CSS is a wonderful tool for branding SharePoint; unfortunately SharePoint 2010 has done a decent job of making things pretty hairy and confusing with working with CSS in a SharePoint site. Something we get asked all the time in our classes is “where do I link to my custom CSS file?” Great question and the answer isn’t just “from your master page”. Continue reading

SharePoint CSS and CSS Specificity

CSS specificity (weight) and SharePoint

When dealing with SharePoint CSS one of your biggest friends is specificity. It also happens to be one of the harder things to wrap your head around, especially if you are just getting into creating and editing CSS. Specificity is a key thing to understand for SharePoint branding and something that I cover in all my branding classes. Continue reading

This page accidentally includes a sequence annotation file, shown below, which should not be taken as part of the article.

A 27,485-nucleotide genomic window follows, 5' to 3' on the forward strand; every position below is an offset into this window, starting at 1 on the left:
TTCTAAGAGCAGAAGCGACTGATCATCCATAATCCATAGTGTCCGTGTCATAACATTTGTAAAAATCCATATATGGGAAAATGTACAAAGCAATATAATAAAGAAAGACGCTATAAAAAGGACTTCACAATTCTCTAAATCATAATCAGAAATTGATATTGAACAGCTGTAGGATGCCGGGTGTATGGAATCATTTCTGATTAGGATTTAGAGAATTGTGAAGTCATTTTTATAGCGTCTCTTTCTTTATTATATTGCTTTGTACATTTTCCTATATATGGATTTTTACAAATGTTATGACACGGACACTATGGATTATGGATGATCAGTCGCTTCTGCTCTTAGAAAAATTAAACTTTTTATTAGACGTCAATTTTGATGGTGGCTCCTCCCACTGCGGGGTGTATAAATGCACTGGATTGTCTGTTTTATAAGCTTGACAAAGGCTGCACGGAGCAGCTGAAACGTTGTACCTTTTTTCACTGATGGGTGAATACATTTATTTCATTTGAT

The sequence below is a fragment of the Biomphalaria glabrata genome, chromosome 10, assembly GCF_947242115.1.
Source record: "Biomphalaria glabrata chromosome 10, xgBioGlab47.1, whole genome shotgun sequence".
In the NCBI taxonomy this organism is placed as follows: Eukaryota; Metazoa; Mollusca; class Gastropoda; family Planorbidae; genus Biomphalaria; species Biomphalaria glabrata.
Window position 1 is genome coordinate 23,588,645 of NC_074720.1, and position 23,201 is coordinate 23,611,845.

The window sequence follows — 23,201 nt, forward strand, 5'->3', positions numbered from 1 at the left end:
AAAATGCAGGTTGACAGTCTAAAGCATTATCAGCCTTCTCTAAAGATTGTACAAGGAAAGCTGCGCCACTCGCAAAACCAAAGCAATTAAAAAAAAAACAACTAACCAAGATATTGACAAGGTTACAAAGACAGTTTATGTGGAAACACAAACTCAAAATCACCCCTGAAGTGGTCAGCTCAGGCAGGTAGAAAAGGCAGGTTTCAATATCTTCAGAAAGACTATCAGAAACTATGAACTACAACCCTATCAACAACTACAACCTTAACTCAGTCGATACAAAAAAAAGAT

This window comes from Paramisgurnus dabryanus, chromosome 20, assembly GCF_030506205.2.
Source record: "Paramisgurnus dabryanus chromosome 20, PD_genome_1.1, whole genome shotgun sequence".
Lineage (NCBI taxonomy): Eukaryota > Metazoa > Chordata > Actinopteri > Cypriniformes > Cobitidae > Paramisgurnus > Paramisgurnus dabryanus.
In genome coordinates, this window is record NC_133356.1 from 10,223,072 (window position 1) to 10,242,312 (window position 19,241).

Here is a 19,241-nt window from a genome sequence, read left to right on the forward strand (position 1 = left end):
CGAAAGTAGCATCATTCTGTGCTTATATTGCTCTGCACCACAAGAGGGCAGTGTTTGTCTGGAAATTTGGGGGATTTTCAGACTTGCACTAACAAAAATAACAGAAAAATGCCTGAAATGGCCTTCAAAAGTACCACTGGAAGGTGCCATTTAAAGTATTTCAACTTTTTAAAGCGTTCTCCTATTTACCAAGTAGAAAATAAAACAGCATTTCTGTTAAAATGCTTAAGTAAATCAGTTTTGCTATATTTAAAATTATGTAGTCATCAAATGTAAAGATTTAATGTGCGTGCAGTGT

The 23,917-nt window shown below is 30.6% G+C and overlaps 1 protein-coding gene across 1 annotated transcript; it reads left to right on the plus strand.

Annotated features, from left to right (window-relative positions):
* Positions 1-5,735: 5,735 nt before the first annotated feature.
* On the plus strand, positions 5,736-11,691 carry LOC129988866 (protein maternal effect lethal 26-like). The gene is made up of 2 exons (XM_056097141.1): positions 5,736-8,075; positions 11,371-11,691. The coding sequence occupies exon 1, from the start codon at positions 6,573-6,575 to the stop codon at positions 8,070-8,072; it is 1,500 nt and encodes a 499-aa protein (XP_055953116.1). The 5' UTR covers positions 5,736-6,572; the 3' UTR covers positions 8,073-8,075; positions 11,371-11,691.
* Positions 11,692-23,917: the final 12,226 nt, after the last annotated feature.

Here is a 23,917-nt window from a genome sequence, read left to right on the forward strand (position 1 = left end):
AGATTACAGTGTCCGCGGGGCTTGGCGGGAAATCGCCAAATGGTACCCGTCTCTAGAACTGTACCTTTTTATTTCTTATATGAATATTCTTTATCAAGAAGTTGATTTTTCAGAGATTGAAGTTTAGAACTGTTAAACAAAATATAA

What makes good SharePoint CSS?

I recently read an interesting post that I think is a good starting list for judging CSS files. You can check it out here: Judging CSS / Spotting Bad Code

Reading that article and my ensuing comment that I posted based on my experience with SharePoint led me to think… why not write this up for SharePoint?  So here I am.   :)  Let’s get started with chatting briefly about why you should even care about what makes good SharePoint CSS code. Continue reading

Ribbon visibility using CSS

This is the fourth post in a SharePoint 2010 ribbon series.  Be sure to check out posts 1through 3 as well:
1) Boil it down to the basics… the SharePoint 2010 ribbon
2) Gathering requirements for your ribbon needs
3) The Docked Ribbon

The ribbon doesn’t have to be big and scary.  SharePoint ribbon customization can be completed with just a little CSS and tweaks to your master page. In this post we are going to focus hiding the ribbon when it is not in use. Continue reading